As more peasants abandoned their land in favour of FCM, which had turned into a lucrative trade, more and more FCM settled in Yiwu, and that was how Yiwu wholesale market began to take shape.
This business, which has its earliest wholesale markets dating back to the 1700s, went on and on for centuries until the birth of the People’s Republic of China (PRC) in 1949.
However, the PRC was grounded in communism, hence free trade was deemed illegal during the ‘planned economy’ era.
Suddenly, the trading business which had been considered lucrative for centuries was considered capitalist, hence the system treated the players with a heavy hand.
But the mountainous Yiwu was still mountainous, its barren land was still barren, its people still starved, and given that people had an obligation to put food on their tables, many FCMs continued business secretly.
As the years went by, trade in goods expanded to encompass other small products such as needles and buttons, whatever small ornaments the traders could get their hands on.
The FCM who got caught had their goods confiscated, and some were put behind bars. But as long as there were FCM, there was someone to supply them, and this cat-and-mouse game lasted 33 years only to be brought to an end in 1982 after an interesting incident had occurred.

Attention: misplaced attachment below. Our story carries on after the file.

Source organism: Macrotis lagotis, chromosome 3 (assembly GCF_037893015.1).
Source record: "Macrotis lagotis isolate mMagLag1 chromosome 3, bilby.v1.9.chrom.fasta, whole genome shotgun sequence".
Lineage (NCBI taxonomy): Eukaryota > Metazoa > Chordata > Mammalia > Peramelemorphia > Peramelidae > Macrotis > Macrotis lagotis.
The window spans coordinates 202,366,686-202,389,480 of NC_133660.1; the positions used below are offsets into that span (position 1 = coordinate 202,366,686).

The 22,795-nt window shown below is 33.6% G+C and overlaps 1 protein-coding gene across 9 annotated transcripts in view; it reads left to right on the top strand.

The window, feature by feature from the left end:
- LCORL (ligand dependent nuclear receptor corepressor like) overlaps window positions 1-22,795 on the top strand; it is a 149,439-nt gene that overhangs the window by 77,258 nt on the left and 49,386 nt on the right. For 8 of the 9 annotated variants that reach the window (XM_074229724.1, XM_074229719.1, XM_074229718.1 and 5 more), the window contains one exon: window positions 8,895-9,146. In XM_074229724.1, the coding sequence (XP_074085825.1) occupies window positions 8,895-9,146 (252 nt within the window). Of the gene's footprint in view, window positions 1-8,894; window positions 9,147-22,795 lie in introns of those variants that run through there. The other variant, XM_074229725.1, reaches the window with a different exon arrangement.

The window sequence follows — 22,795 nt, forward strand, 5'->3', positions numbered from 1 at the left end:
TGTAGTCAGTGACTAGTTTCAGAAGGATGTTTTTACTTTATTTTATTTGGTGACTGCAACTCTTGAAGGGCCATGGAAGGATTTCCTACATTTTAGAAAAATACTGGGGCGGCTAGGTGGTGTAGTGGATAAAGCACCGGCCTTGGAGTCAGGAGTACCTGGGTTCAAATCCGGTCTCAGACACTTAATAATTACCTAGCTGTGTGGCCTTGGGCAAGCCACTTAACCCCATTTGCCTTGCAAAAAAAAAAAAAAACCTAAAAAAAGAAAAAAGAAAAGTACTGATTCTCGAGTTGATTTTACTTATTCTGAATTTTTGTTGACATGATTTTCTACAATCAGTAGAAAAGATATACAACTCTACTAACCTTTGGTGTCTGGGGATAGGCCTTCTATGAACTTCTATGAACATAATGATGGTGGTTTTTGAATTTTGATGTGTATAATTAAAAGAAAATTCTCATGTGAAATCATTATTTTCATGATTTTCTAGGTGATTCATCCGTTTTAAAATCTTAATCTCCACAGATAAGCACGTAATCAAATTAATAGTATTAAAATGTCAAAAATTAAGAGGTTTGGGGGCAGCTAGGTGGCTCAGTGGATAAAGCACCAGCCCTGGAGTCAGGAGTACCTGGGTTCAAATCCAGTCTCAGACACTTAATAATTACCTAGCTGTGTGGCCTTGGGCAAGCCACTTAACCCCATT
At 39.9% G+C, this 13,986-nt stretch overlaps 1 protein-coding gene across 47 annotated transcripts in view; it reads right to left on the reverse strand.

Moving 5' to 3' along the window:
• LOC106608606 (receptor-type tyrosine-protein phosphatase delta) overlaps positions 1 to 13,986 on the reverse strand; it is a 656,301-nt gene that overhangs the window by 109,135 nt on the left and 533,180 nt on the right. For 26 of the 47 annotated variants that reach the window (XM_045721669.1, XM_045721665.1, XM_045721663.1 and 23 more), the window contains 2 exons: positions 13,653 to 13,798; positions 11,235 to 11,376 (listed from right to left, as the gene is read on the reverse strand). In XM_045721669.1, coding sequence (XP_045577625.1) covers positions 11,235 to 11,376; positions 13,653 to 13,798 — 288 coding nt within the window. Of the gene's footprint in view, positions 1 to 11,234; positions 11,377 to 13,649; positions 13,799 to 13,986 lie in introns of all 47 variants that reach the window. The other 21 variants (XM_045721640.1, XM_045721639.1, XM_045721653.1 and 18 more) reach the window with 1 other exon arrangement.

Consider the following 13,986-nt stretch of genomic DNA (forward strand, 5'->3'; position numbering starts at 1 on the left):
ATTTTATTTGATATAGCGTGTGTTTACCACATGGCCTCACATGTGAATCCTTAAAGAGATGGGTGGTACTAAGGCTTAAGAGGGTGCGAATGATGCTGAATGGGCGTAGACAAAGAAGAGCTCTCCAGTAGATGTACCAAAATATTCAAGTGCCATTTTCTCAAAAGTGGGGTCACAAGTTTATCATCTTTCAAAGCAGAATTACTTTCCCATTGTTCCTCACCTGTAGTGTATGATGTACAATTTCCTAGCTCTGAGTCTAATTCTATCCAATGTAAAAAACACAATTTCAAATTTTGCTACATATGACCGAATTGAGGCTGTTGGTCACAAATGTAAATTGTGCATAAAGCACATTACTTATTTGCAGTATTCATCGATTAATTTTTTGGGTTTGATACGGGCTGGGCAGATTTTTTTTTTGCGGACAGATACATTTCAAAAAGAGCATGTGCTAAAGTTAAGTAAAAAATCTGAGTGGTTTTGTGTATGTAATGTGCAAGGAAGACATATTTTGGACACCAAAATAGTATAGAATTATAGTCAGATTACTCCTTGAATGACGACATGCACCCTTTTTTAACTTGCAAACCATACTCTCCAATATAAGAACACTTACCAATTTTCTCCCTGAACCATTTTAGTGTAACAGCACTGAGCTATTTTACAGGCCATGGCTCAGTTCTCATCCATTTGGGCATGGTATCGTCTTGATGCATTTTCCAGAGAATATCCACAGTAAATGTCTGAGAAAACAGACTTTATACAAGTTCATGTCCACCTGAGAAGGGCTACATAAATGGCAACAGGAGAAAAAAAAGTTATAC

Ms Feng, a young woman with five children struggling to make ends meet, was caught by the authorities engaging in trading, and she gathered the guts to confront the mayor of Yiwu, Xie Gao Hua.
When Ms Feng got to the mayor’s office, she confronted him and told him that she wanted to continue selling on the streets.
She got into a short intense argument with Xie and ended up slamming the door in his face.
After this altercation, the mayor decided not to be hasty in his response and instituted a several-month-long investigation of the traders in Yiwu.
Xie’s investigation concluded the traders had better living conditions than the peasants, and this motivated him to take a huge risk to lobby the authorities: ‘Why not just let the traders ply their trade if their living standards are better than what the Government would want to confine them to’.
Xie not only risked losing his job, but imprisonment for supporting capitalism, but what worked to his advantage was that China’s then president, Deng Xiaoping, was considering free trade at the time and had declared that: ‘Let some cities get rich first before others’.
In September 1982, Yiwu Government put cement boards over a stinky ditch nearby Huqingmen Street, and set up a market with 700 stalls, Hu Qing Men Market, marking the first free marketplace in the PRC’s history.
This was the birth of the first Yiwu Market, which has now grown to become the largest wholesale market of small commodities in the world, earning huge profits of billions of US dollars.
Despite now being widely recognised as the largest small commodities market in the world, the intriguing story of Yiwu is a shining example of how determination and willpower can transform a community relegated to the gallows of economic productivity can catapult itself to gain international recognition, with the right kind of support.